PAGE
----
Debt-Limit Debate: Myth vs. Reality
October 11, 2013
As federal government borrowing is set to exceed yet another debt limit, most are quick to recall the 2011 debt-limit showdown. If current rhetoric is any indication, it appears many of the last debate's lessons -- and facts -- have been forgotten, say Jason Fichtner and Veronique de Rugy, senior research fellows at the Mercatus Center at George Mason University.
Fichtner and de Rugy explore some of the myths surrounding the debate.
Myth #1: Standard and Poor's (S&P) U.S. credit rating downgrade in August 2011 was caused by Washington's brinkmanship over increasing the debt limit. Congress must therefore avoid attaching spending-cut demands to the current debt-limit increase if they want to avoid jeopardizing the nation's fragile economy.
- Reality: Washington's failure to deal with unsustainable federal spending mostly related to entitlement programs and debt caused the 2011 S&P downgrade and is spurring warnings of another downgrade by the credit rating agencies.
Myth #2: Had Congress and the administration failed to raise the debt limit by the Treasury's stated deadline in 2011, the Treasury would have been forced to default on the nation's debt.
- Reality: Had the 2011 agreement to increase the debt limit been postponed, the Treasury could have met federal government obligations -- including Social Security benefits and interest on the debt -- until the end of the fiscal year, possibly longer.
Myth #3: If Washington agreed to significant spending reforms and cuts -- and then actually followed through on them -- it would cripple the recovery and devastate the economy.
- Reality: The most dangerous thing Washington can do is continue on its current course. Washington must agree on meaningful spending reforms and begin implementing these policies immediately to satisfy markets about the credibility of spending cuts.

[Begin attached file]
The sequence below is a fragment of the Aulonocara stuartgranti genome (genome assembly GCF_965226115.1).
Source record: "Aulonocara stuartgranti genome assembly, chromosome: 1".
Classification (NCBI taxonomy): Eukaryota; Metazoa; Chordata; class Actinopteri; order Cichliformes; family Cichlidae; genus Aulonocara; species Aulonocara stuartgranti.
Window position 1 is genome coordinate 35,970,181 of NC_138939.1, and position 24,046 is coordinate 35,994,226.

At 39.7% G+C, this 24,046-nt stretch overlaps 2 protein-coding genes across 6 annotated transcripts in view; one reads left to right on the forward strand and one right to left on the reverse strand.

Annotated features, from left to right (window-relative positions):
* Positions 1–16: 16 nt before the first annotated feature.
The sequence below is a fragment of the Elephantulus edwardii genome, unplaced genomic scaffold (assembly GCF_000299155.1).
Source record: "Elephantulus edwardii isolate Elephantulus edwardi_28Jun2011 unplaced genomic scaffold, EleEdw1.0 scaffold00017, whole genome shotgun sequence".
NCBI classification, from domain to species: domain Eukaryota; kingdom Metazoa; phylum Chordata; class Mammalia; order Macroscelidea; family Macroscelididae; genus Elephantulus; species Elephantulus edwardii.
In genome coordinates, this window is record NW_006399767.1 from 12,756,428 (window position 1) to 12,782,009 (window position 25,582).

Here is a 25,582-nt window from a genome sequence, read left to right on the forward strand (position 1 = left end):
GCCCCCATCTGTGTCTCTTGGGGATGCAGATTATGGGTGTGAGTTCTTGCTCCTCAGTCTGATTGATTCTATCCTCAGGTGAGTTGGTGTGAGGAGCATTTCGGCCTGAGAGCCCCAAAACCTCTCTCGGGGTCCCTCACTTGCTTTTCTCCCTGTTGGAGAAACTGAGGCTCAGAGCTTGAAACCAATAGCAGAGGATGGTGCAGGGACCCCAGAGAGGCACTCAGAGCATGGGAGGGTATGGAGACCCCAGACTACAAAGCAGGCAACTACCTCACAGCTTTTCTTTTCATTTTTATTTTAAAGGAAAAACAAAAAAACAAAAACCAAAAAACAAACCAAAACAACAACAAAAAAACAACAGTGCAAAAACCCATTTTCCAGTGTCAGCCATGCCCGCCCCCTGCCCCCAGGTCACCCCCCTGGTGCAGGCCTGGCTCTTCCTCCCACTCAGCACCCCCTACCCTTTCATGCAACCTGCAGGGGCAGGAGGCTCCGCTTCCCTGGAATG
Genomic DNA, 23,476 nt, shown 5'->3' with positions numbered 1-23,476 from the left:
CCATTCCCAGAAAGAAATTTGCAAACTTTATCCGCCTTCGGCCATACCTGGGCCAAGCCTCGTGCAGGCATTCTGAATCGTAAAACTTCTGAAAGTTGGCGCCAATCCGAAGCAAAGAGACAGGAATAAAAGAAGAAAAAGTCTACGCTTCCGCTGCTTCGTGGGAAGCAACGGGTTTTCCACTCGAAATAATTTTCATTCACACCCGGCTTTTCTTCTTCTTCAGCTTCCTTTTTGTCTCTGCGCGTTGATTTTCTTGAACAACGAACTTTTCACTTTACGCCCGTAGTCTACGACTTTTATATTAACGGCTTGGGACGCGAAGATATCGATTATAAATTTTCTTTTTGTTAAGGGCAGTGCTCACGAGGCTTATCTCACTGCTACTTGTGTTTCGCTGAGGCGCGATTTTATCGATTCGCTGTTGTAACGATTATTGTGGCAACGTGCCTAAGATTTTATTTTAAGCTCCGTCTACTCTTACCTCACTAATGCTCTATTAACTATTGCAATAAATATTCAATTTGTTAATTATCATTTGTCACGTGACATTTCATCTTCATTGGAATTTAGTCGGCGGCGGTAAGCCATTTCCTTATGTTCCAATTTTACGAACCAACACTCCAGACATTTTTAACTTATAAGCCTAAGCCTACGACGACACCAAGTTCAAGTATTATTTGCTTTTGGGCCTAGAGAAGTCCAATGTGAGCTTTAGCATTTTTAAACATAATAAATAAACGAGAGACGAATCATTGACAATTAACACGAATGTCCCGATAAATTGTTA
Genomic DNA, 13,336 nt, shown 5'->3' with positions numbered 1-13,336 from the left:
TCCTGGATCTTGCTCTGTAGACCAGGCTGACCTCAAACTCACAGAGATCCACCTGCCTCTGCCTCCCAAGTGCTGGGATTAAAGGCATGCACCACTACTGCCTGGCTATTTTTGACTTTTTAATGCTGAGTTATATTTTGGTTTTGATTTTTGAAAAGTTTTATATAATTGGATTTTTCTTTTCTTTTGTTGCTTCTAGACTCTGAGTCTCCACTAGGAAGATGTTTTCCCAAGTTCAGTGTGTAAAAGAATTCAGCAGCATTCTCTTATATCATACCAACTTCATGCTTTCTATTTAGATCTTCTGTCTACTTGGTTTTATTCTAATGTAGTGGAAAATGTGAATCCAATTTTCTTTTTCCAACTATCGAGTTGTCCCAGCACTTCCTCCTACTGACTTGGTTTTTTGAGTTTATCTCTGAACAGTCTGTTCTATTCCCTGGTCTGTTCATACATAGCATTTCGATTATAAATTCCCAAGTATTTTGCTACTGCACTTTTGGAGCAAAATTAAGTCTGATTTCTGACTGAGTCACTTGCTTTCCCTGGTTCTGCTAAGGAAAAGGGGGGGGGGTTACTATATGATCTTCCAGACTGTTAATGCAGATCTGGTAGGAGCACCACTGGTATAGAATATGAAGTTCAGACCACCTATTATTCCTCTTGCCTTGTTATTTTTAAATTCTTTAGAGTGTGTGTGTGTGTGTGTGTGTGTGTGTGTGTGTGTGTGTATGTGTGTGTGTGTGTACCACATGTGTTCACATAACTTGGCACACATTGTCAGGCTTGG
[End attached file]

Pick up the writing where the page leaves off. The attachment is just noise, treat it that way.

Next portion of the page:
Myth #4: The real problem with the last debt-limit deal was that it failed to apply a "balanced approach" of spending cuts and tax increases.
- Reality: Replacing borrowing with higher taxes does not solve the fundamental problem: federal spending -- including Social Security, Medicaid and especially Medicare -- is unsustainable.
Myth #5: Interest rates on public debt declined in the wake of the 2011 downgrade. This suggests that the United States can retain its global creditworthiness, regardless of its credit ratings or debt levels.
- Reality: Interest rates are artificially low today because the Federal Reserve is keeping rates low in hopes of boosting the economy and because other countries are in even worse fiscal shape than the United States. This is not sustainable long term. If Washington does not act to significantly improve the federal government's fiscal outlook, its creditors will demand higher interest rates, and the already unsustainable budget and economic situation will worsen.
Source: Veronique de Rugy and Jason J. Fichtner, "The Debt-Limit Debate 2013: Addressing Key Myths," Mercatus Center, October 10, 2013.
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